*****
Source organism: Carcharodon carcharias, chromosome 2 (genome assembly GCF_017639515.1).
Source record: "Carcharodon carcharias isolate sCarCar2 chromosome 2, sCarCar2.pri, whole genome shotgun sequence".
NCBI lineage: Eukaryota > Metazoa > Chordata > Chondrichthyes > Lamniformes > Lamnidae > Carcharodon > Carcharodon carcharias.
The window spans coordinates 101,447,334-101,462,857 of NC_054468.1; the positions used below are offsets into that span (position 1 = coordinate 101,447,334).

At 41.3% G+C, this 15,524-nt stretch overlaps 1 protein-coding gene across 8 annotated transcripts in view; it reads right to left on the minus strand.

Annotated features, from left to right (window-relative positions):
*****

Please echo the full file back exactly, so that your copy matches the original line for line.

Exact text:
Source organism: Carcharodon carcharias, chromosome 2 (genome assembly GCF_017639515.1).
Source record: "Carcharodon carcharias isolate sCarCar2 chromosome 2, sCarCar2.pri, whole genome shotgun sequence".
NCBI lineage: Eukaryota > Metazoa > Chordata > Chondrichthyes > Lamniformes > Lamnidae > Carcharodon > Carcharodon carcharias.
The window spans coordinates 101,447,334-101,462,857 of NC_054468.1; the positions used below are offsets into that span (position 1 = coordinate 101,447,334).

At 41.3% G+C, this 15,524-nt stretch overlaps 1 protein-coding gene across 8 annotated transcripts in view; it reads right to left on the minus strand.

Annotated features, from left to right (window-relative positions):